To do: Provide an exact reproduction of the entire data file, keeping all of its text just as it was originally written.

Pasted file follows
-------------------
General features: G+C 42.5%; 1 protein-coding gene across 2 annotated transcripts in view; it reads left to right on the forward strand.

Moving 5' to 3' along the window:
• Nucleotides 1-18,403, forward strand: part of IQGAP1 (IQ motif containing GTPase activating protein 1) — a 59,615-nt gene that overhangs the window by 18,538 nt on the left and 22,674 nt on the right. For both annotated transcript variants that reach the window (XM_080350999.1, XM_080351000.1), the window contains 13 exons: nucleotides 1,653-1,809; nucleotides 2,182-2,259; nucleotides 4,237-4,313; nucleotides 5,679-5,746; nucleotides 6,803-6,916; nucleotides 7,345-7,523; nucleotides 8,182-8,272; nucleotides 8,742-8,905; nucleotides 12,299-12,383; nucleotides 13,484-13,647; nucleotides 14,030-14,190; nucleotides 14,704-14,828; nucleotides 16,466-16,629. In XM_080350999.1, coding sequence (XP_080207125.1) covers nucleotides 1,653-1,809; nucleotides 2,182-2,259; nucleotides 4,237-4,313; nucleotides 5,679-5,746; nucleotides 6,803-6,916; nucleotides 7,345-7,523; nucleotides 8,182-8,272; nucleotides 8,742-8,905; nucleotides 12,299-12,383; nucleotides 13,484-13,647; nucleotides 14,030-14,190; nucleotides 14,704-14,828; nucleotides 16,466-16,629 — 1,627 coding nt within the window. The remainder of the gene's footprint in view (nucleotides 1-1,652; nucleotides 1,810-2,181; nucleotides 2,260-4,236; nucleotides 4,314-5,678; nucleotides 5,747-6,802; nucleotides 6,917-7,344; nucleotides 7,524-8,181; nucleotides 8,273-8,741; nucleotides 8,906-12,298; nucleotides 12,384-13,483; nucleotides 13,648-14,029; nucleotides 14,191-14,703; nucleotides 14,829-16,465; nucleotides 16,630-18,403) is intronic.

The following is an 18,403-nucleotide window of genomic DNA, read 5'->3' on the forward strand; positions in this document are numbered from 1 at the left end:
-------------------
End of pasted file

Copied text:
General features: G+C 42.5%; 1 protein-coding gene across 2 annotated transcripts in view; it reads left to right on the forward strand.

Moving 5' to 3' along the window:
• Nucleotides 1-18,403, forward strand: part of IQGAP1 (IQ motif containing GTPase activating protein 1) — a 59,615-nt gene that overhangs the window by 18,538 nt on the left and 22,674 nt on the right. For both annotated transcript variants that reach the window (XM_080350999.1, XM_080351000.1), the window contains 13 exons: nucleotides 1,653-1,809; nucleotides 2,182-2,259; nucleotides 4,237-4,313; nucleotides 5,679-5,746; nucleotides 6,803-6,916; nucleotides 7,345-7,523; nucleotides 8,182-8,272; nucleotides 8,742-8,905; nucleotides 12,299-12,383; nucleotides 13,484-13,647; nucleotides 14,030-14,190; nucleotides 14,704-14,828; nucleotides 16,466-16,629. In XM_080350999.1, coding sequence (XP_080207125.1) covers nucleotides 1,653-1,809; nucleotides 2,182-2,259; nucleotides 4,237-4,313; nucleotides 5,679-5,746; nucleotides 6,803-6,916; nucleotides 7,345-7,523; nucleotides 8,182-8,272; nucleotides 8,742-8,905; nucleotides 12,299-12,383; nucleotides 13,484-13,647; nucleotides 14,030-14,190; nucleotides 14,704-14,828; nucleotides 16,466-16,629 — 1,627 coding nt within the window. The remainder of the gene's footprint in view (nucleotides 1-1,652; nucleotides 1,810-2,181; nucleotides 2,260-4,236; nucleotides 4,314-5,678; nucleotides 5,747-6,802; nucleotides 6,917-7,344; nucleotides 7,524-8,181; nucleotides 8,273-8,741; nucleotides 8,906-12,298; nucleotides 12,384-13,483; nucleotides 13,648-14,029; nucleotides 14,191-14,703; nucleotides 14,829-16,465; nucleotides 16,630-18,403) is intronic.

The following is an 18,403-nucleotide window of genomic DNA, read 5'->3' on the forward strand; positions in this document are numbered from 1 at the left end: